Story after story marked by scandal, stumble, and intrigue. Who are these people? They're the people of the Bible.
And they're us. We find our stories in theirs. We find our hope where they found theirs.
...in the hands of an uncommon God.
In the midst of them all...hovering over them all...is the hero of it all. God. Maker. Shaper. Rescuer of sinking hearts. God. Passing out high callings, second chances, and moral compasses to all comers and takers.
In this gathering of inspiring stories from his numerous best-selling books, master storyteller Max Lucado revisits some of his favorite biblical characters - all of whom were very human and imperfect, just like us. If God can find a place for them...he just might have a place for us too.
I would have to give this book 3 stars.
Cast of Characters is a wonderful little book that lets the reader see into the lives of some of the people who participated in the stories of the Bible. These characters weren’t spotless, they weren’t without fault, but they were the people who God chose to use for His perfect work; people like David, Jarius, Abigail, Nicodemus, The Samaritan Woman, Job, Esther, and so on.
I could tell that this book was written to inspire Christians to realize how magnificent our God is. It took a few chapters to get into the book, but in some places I really did enjoy the truths that he had to point out. There was, however, one thing that I really did not enjoy about this book.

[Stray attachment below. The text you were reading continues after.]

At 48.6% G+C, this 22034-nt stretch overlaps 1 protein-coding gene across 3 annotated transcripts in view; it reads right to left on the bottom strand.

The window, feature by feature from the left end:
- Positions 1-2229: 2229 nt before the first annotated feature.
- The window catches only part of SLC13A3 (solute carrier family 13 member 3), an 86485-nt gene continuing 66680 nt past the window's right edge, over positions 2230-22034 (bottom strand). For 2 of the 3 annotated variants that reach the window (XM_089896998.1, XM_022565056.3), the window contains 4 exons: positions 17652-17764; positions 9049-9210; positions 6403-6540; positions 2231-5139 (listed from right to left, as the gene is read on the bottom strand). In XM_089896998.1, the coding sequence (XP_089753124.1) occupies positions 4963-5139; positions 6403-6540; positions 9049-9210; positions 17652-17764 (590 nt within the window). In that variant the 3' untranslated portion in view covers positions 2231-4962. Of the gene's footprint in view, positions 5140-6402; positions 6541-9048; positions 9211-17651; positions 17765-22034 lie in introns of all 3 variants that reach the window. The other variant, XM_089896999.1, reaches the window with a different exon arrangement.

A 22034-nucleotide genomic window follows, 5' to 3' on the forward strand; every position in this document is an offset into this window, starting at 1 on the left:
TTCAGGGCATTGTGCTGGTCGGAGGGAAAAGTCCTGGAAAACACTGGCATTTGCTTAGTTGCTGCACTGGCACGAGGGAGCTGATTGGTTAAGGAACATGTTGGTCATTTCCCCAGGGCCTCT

Lucado frequently used NCV (New Century Version) of the Bible. Maybe it is because I am so used to reading from my King James Version, but this alteration of versions was irritating and very hard to follow. The NCV distorted the bible verses so much that sometimes I didn’t even realize he was quoting some of my favorite verses. The NCV was just too…too normal…it didn’t sound like the sacred Word of God. This was probably my biggest issue with the book.
Once I got past the “watered-down” verses, it was a pretty good book. He added quite a bit of humor to it and added personal accounts into the stories. Frequently, he would recreate the Bible stories into modern-day events and although I thought it was a bit odd and took a while to get used to, I did enjoy reading about those events. It just goes to show you that God’s commandments aren’t just for “the ancient days” – they are everlasting and apply to every generation, no matter how much it changes and alters.
That said, this book would make a great devotional, as long as you have your Bible nearby to translate the NCV. (Maybe it’s just me, but I thought to give you a heads up anyways!) Max Lucado has written many different devotionals and, although I wouldn’t say this is a must have for your morning or evening worship with our Savior, it was a nice read and I learned many relevant truths from it.
Thanks goes to Thomas Nelson for giving me a complementary copy of this book to review.
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